go through. What is the story of
the kids who are playing in the fire
hydrant?"
The result of Sharrief's inter-

est in e
city ki(
story o
his jou:
fights f
a chanc
S
Michig
sonalpr

rnity living
xploring the lives of inner- seen in the film. But "Bilal's Stand"
ds, "Bilal's Stand" tells the was also personal for Sharrief in
f a high school student and other ways. As the initial project
rney of self-discovery as he for his newly-formed student pro-
'amilial and social strife for gram Encouraging the Filmmaking
e to attend the University of Experience film served as a hands-
on learning experience where Uni-
versity students and metro-Detroit
tudent artist students came together to work on
$U00 $ AEAISA a film.
shines with According to Sharrief, it was a
rich, if occasionally worrisome, five
new Detroit weeks of shooting.
"It was a little bit stressful. Actu-
venture ally, it was really stressful at the
time," he laughed. "But everybody
was still really committed ... we felt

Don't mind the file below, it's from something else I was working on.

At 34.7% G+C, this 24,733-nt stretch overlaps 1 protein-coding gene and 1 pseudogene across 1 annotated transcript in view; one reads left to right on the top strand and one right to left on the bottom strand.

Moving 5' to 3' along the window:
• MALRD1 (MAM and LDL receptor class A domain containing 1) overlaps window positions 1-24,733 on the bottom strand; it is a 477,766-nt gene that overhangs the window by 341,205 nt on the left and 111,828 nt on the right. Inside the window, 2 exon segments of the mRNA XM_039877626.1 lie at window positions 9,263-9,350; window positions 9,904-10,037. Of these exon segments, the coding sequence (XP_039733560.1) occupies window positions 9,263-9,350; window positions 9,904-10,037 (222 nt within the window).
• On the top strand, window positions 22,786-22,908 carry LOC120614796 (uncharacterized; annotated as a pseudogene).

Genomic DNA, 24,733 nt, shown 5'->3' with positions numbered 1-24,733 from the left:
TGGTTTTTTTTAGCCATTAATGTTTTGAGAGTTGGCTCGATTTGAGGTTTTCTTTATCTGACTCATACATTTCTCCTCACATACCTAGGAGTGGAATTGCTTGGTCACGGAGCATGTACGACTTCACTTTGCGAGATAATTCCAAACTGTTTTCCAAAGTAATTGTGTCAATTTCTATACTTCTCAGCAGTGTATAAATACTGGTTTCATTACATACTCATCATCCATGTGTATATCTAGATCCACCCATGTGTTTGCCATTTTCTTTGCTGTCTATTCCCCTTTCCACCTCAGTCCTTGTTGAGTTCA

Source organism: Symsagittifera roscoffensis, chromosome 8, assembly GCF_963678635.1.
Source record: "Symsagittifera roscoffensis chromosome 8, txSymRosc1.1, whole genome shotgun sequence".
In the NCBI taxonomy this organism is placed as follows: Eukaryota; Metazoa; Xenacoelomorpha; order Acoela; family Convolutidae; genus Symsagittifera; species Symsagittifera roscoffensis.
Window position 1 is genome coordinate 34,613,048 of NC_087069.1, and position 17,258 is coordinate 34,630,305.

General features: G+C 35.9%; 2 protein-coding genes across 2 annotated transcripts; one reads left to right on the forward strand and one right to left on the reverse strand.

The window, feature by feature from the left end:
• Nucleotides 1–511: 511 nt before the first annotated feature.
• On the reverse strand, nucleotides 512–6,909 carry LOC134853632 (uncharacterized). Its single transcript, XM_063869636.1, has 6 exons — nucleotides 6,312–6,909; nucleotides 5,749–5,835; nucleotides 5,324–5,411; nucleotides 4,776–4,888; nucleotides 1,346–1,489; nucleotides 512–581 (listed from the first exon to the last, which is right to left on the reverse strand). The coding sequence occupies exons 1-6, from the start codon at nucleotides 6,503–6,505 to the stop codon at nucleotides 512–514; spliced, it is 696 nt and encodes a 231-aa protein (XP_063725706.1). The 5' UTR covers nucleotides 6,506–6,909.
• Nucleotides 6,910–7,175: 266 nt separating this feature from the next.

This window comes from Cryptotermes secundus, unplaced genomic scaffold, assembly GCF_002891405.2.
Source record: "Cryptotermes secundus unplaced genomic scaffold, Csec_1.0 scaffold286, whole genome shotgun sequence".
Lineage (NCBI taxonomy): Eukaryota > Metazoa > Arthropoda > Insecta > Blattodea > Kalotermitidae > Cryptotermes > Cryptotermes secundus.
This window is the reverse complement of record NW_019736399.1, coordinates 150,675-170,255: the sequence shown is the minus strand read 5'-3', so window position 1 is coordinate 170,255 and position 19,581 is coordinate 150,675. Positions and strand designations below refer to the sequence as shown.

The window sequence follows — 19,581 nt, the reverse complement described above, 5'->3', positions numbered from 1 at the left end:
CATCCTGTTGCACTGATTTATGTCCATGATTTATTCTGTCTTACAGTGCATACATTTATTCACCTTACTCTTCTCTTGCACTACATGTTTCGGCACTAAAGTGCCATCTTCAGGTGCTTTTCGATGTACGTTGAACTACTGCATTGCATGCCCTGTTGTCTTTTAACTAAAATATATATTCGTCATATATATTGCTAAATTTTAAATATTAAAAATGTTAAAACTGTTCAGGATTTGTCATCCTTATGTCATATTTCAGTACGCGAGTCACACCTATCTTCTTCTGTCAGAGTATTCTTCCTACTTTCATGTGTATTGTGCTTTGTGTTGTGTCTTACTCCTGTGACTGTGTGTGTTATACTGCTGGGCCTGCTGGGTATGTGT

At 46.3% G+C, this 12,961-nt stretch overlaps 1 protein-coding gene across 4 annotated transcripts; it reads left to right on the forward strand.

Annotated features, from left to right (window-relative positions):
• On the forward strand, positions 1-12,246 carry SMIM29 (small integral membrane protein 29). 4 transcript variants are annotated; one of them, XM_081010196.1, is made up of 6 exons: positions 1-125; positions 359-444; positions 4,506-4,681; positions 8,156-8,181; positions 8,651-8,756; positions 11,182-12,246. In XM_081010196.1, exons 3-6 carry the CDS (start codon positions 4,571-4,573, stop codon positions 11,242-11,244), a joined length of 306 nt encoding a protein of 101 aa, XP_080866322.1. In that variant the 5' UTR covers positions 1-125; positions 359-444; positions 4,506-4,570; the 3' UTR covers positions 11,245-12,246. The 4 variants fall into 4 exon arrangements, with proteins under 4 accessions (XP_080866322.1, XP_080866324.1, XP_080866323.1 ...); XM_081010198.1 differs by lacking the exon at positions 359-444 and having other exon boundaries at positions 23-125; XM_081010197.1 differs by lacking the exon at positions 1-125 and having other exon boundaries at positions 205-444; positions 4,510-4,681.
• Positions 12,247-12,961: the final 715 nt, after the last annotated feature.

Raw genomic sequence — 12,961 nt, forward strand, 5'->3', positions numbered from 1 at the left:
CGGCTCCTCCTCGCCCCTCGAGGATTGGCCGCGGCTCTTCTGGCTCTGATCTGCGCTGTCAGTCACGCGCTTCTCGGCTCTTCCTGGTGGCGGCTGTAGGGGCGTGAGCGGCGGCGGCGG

like we were doing something posi-
an. The film was a very per- tive, and we felt that it was worth
roject forthe filmmaker,who it."

drew on actual experiences grow-
ing up in similar locations to those

The "stressful" experience of
See FILM PAGE 4B

a--

Thursday, April 3, 2008
5-8 p.m.
Move On 2008: 9e &dinq adwuni OcAoA& Zmica
Your Alumni Association will provide you with all the
information you'll need as you move on from Ann Arbor to
cities across America. And who doesn't love a good road trip?
Did you know that there are more than 8,000 Michigan
alumni in Los Angeles? And more than 3,000 in Atlanta and
Denver? Use the power of the Michigan alumni network to,
make your next move a snap!
Stop by the Alumni Center anytime between 5 p.m. and 8
p.m. to get information and resources on relocating.
The first 300 students will receive a retro T-shirt, free food,
.games and activities!

The University of Michigan Museum of Art presents
William Christenberry
SUNDAY, APRIL 6, 3 PM - Rackham Amphitheater, 915 E. Washington, Ann Arbor
Please join us for a very special opportunity to hear artist William Christenberry share stories about his work
and life in the American South in conjunction with his photographic retrospective at UMMA Off/Site. Following
his talk, the artist will sign copies of the monograph published in conjunction with the exhibition.
This program is made possible in part by the Michigan Council for Arts and Cultural Affairs.
William Christenberry. Christmas Star, near Akron, A/abama (detail), 2000, 8 X 10, Courtesy of Aperture
JM F A\ The University of Michigan Museum of Art ImWWW.UMMA.UMICHIDU 734.763.UMMA

rve your spot toda:
.umaLumni.Com/s-

A